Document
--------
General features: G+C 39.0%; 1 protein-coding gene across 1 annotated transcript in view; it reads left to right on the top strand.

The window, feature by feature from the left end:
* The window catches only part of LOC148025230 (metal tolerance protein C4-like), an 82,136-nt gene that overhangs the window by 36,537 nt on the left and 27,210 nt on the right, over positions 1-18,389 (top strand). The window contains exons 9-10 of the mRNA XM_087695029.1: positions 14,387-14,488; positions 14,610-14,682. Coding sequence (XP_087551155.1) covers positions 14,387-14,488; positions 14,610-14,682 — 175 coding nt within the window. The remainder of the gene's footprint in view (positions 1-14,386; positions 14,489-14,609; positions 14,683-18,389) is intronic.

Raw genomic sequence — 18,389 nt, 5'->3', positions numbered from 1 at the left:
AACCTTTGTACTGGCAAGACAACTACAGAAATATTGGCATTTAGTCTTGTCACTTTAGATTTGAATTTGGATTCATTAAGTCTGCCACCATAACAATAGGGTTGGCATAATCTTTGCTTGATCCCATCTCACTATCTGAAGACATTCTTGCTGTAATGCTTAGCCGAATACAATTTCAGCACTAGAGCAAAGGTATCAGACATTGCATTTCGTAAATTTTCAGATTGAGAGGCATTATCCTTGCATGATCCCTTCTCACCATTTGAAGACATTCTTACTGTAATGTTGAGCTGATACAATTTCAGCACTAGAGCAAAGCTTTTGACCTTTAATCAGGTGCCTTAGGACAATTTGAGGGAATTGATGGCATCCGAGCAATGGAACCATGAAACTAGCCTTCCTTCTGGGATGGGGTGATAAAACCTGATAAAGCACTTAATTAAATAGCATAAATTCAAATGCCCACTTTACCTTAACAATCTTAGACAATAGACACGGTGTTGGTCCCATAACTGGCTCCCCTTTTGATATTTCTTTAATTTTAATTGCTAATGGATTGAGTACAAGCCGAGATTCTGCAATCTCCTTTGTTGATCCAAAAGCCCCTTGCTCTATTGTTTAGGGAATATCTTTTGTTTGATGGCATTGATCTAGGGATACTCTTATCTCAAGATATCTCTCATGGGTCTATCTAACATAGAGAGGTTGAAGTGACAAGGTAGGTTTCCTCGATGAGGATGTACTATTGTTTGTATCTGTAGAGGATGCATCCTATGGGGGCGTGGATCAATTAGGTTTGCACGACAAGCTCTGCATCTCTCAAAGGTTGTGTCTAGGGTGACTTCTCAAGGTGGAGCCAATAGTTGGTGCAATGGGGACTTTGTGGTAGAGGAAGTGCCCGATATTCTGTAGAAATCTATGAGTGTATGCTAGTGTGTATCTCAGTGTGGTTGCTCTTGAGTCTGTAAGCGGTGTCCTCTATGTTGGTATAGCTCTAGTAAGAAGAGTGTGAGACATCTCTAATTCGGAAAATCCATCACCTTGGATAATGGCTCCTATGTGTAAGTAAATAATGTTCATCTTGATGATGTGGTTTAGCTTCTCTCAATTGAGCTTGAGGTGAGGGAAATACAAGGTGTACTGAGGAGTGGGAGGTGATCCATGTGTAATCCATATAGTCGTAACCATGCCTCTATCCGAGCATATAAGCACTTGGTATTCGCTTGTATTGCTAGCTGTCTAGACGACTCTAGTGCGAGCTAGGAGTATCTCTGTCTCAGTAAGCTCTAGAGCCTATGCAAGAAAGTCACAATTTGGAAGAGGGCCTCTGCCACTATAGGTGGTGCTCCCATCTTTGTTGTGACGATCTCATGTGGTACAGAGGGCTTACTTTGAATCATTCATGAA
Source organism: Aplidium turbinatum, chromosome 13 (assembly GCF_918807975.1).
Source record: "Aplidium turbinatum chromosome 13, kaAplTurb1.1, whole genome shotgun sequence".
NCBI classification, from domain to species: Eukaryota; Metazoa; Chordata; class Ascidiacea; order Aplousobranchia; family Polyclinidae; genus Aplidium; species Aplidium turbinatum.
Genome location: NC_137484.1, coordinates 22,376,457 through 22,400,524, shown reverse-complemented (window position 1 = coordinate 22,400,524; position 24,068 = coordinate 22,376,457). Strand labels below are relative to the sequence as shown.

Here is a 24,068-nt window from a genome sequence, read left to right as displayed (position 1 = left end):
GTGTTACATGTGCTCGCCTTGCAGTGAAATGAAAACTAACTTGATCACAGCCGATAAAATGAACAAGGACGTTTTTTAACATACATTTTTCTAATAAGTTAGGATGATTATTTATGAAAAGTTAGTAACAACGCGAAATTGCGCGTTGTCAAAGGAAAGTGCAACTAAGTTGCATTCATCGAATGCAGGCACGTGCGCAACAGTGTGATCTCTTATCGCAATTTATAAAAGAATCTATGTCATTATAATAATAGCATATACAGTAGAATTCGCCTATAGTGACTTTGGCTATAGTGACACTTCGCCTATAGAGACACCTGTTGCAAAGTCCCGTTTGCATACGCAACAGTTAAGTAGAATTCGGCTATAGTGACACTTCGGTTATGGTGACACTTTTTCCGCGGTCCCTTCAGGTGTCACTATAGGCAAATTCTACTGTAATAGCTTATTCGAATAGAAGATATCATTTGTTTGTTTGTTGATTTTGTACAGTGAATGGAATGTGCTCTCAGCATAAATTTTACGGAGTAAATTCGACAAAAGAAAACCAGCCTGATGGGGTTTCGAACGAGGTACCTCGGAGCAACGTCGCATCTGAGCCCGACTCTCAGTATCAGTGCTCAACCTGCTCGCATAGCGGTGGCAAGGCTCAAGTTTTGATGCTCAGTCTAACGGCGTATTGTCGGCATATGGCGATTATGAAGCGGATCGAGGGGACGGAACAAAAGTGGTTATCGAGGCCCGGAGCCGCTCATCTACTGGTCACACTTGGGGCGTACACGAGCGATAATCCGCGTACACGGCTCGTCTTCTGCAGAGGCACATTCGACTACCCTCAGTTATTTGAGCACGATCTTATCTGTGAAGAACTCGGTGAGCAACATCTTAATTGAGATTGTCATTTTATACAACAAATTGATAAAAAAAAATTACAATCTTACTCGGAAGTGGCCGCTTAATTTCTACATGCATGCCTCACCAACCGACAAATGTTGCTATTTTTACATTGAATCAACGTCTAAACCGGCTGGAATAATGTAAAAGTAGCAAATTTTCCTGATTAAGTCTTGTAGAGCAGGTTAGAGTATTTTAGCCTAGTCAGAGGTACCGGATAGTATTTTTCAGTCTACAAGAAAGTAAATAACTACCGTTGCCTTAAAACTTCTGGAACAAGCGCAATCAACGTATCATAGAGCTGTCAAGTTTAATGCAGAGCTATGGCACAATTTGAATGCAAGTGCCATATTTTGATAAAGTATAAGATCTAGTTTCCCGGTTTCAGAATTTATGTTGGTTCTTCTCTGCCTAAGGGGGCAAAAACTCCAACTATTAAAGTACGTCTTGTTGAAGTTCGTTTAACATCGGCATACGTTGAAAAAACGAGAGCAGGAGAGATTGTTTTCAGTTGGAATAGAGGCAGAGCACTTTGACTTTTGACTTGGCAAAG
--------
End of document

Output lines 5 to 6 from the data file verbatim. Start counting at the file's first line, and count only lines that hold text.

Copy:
AACCTTTGTACTGGCAAGACAACTACAGAAATATTGGCATTTAGTCTTGTCACTTTAGATTTGAATTTGGATTCATTAAGTCTGCCACCATAACAATAGGGTTGGCATAATCTTTGCTTGATCCCATCTCACTATCTGAAGACATTCTTGCTGTAATGCTTAGCCGAATACAATTTCAGCACTAGAGCAAAGGTATCAGACATTGCATTTCGTAAATTTTCAGATTGAGAGGCATTATCCTTGCATGATCCCTTCTCACCATTTGAAGACATTCTTACTGTAATGTTGAGCTGATACAATTTCAGCACTAGAGCAAAGCTTTTGACCTTTAATCAGGTGCCTTAGGACAATTTGAGGGAATTGATGGCATCCGAGCAATGGAACCATGAAACTAGCCTTCCTTCTGGGATGGGGTGATAAAACCTGATAAAGCACTTAATTAAATAGCATAAATTCAAATGCCCACTTTACCTTAACAATCTTAGACAATAGACACGGTGTTGGTCCCATAACTGGCTCCCCTTTTGATATTTCTTTAATTTTAATTGCTAATGGATTGAGTACAAGCCGAGATTCTGCAATCTCCTTTGTTGATCCAAAAGCCCCTTGCTCTATTGTTTAGGGAATATCTTTTGTTTGATGGCATTGATCTAGGGATACTCTTATCTCAAGATATCTCTCATGGGTCTATCTAACATAGAGAGGTTGAAGTGACAAGGTAGGTTTCCTCGATGAGGATGTACTATTGTTTGTATCTGTAGAGGATGCATCCTATGGGGGCGTGGATCAATTAGGTTTGCACGACAAGCTCTGCATCTCTCAAAGGTTGTGTCTAGGGTGACTTCTCAAGGTGGAGCCAATAGTTGGTGCAATGGGGACTTTGTGGTAGAGGAAGTGCCCGATATTCTGTAGAAATCTATGAGTGTATGCTAGTGTGTATCTCAGTGTGGTTGCTCTTGAGTCTGTAAGCGGTGTCCTCTATGTTGGTATAGCTCTAGTAAGAAGAGTGTGAGACATCTCTAATTCGGAAAATCCATCACCTTGGATAATGGCTCCTATGTGTAAGTAAATAATGTTCATCTTGATGATGTGGTTTAGCTTCTCTCAATTGAGCTTGAGGTGAGGGAAATACAAGGTGTACTGAGGAGTGGGAGGTGATCCATGTGTAATCCATATAGTCGTAACCATGCCTCTATCCGAGCATATAAGCACTTGGTATTCGCTTGTATTGCTAGCTGTCTAGACGACTCTAGTGCGAGCTAGGAGTATCTCTGTCTCAGTAAGCTCTAGAGCCTATGCAAGAAAGTCACAATTTGGAAGAGGGCCTCTGCCACTATAGGTGGTGCTCCCATCTTTGTTGTGACGATCTCATGTGGTACAGAGGGCTTACTTTGAATCATTCATGAA
Source organism: Aplidium turbinatum, chromosome 13 (assembly GCF_918807975.1).